Understanding individual differences in cognitive performance is a major challenge to animal behaviour and cognition studies. We used the Eastern water skink (Eulamprus quoyii) to examine associations between exploration, boldness and individual variability in spatial learning, a dimension of lizard cognition with important bearing on fitness. We show that males perform better than females in a biologically relevant spatial learning task. This is the first evidence for sex differences in learning in a reptile, and we argue that it is probably owing to sex-specific selective pressures that may be wide-spread in lizards. Across the sexes, we found a clear association between boldness after a simulated predatory attack and the probability of learning the spatial task. In contrast to previous studies, we found a nonlinear association between boldness and learning: both 'bold' and 'shy' behavioural types were more successful learners than intermediate males. Our results do not fit with recent predictions suggesting that individual differences in learning may be linked with behavioural types via high-low-risk/reward trade-offs. We suggest the possibility that differences in spatial cognitive performance may arise in lizards as a consequence of the distinct environmental variability and complexity experienced by individuals as a result of their sex and social tactics.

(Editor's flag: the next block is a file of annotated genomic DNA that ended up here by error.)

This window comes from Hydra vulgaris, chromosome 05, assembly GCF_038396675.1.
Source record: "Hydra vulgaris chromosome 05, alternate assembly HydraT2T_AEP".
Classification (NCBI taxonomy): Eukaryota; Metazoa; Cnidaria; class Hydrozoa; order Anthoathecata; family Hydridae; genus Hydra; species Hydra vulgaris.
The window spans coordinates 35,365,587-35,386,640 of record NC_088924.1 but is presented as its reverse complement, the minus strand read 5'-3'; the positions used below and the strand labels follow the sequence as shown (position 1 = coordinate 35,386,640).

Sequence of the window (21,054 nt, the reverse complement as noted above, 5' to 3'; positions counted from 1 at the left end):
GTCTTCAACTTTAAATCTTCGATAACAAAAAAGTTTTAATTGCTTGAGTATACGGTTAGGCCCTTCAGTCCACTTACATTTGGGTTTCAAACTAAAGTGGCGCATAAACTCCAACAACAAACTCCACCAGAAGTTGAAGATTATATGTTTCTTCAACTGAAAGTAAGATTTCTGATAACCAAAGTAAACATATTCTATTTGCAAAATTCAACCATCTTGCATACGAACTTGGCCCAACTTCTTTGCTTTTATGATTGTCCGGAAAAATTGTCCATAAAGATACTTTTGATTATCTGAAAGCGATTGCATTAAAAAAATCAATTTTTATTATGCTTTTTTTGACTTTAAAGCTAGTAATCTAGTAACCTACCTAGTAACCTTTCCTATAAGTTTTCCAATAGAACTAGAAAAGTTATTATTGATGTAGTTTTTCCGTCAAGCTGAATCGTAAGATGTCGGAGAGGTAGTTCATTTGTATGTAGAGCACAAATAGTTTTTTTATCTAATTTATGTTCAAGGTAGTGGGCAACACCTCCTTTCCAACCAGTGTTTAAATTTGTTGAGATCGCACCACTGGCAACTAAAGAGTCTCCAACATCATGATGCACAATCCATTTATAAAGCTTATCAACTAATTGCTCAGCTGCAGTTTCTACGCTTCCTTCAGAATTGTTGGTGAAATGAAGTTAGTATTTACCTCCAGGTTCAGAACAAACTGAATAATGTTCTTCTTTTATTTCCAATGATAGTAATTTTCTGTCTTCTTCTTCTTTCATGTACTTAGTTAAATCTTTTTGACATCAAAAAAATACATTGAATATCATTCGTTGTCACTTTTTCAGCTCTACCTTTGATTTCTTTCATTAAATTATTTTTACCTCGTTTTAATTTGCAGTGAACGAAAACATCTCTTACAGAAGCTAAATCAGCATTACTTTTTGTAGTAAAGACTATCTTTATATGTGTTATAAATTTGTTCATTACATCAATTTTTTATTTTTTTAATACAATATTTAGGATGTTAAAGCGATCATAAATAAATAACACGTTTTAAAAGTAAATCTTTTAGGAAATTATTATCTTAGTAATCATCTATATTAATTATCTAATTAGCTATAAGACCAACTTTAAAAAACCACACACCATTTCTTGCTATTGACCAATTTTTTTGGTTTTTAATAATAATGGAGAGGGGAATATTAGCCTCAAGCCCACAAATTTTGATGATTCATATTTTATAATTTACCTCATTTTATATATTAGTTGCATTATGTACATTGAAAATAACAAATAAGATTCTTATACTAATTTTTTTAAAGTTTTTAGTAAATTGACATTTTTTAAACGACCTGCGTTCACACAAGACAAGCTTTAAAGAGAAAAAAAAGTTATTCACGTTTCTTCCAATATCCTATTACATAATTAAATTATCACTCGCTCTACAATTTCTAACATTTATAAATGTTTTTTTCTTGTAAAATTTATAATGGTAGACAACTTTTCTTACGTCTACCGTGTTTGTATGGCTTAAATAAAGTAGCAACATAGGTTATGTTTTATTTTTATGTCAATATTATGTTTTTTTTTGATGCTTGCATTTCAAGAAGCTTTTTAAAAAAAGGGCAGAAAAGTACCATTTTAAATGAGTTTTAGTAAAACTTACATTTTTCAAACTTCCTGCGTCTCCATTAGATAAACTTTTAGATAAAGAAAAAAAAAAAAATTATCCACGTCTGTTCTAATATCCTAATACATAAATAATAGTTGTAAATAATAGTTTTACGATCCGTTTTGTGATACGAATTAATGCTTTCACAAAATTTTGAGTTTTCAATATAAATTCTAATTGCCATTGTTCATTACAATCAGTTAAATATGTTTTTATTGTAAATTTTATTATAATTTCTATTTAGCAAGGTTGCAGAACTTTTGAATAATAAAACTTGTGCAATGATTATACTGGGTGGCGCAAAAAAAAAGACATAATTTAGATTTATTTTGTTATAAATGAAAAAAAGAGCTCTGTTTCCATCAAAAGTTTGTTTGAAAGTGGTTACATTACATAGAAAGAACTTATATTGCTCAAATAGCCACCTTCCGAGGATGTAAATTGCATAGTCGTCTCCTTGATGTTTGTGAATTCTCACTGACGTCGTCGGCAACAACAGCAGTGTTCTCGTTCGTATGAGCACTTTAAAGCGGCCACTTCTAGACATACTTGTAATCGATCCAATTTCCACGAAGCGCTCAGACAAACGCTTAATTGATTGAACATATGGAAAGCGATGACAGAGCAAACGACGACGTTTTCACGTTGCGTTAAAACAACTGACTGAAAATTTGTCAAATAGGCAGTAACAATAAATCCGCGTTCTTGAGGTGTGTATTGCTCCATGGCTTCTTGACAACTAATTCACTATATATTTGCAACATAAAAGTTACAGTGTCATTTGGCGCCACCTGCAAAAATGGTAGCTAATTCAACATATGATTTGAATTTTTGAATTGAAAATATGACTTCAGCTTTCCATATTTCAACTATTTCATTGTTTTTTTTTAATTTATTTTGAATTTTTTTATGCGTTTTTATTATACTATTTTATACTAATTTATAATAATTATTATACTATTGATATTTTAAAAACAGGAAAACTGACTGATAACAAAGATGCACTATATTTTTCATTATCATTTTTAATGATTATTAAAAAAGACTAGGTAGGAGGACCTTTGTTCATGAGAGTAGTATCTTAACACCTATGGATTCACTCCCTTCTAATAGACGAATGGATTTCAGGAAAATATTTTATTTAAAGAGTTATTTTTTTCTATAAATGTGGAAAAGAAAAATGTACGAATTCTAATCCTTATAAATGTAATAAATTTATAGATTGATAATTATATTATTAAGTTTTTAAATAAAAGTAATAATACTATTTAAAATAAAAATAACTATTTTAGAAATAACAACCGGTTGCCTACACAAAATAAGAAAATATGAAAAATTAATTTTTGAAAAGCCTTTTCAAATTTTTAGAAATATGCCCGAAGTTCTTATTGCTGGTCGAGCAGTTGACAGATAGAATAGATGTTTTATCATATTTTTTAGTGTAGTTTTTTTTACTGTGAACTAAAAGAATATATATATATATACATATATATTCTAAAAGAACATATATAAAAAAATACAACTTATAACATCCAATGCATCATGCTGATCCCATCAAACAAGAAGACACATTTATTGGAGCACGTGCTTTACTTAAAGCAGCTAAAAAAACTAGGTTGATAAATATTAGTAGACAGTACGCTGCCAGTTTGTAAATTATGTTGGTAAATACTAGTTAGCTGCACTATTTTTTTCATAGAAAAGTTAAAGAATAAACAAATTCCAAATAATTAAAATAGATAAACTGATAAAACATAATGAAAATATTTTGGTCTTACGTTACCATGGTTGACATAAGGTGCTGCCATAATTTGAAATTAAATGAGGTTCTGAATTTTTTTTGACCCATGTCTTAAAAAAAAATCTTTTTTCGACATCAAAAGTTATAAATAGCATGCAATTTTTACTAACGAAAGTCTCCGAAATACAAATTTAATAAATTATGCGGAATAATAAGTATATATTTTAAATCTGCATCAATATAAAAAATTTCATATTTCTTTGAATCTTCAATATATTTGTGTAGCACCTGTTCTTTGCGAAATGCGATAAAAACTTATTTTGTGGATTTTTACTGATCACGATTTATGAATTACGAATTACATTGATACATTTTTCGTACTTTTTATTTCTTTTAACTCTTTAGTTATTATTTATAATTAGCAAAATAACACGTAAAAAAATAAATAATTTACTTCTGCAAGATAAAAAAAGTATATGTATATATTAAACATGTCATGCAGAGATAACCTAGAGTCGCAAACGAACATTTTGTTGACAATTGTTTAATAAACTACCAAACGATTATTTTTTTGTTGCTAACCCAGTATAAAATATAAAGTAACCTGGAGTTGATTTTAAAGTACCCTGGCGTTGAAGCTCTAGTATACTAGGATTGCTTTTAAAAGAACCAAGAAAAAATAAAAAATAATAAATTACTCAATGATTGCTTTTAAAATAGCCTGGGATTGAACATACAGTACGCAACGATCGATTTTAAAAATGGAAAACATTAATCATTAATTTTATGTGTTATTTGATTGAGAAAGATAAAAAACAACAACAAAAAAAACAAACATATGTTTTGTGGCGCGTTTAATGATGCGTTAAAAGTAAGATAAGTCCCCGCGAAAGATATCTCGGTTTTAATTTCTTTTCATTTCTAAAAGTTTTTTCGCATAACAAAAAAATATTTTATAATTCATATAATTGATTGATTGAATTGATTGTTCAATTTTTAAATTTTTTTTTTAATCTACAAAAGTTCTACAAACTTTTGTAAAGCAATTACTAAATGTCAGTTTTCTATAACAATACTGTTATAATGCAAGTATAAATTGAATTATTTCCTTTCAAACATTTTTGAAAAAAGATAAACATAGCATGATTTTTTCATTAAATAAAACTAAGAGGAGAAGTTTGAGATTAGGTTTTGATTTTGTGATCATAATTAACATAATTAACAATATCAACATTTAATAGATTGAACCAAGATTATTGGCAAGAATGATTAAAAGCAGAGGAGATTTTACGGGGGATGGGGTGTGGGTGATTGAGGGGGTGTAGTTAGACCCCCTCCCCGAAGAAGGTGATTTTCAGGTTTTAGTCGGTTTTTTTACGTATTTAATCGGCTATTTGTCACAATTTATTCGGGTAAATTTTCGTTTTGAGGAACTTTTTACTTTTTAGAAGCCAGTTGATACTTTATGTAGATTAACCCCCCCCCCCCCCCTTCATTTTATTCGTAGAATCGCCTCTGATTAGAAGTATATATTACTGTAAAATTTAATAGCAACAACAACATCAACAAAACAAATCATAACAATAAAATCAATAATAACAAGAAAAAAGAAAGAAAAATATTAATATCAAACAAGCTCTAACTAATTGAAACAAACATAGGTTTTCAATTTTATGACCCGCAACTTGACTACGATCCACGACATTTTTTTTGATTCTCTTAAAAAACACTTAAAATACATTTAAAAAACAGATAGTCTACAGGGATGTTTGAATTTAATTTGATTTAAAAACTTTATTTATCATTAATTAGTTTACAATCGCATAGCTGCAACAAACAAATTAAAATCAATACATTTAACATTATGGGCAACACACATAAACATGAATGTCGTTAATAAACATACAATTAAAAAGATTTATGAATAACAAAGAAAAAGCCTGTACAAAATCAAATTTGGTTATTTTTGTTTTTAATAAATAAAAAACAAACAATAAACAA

|Number of pages||9|
|Journal||Proceedings of the Royal Society B: Biological Sciences|
|Publication status||Published - 7 May 2014|
- Alternative reproductive strategies
- Behavioural syndromes
- Social specialization
- Spatial learning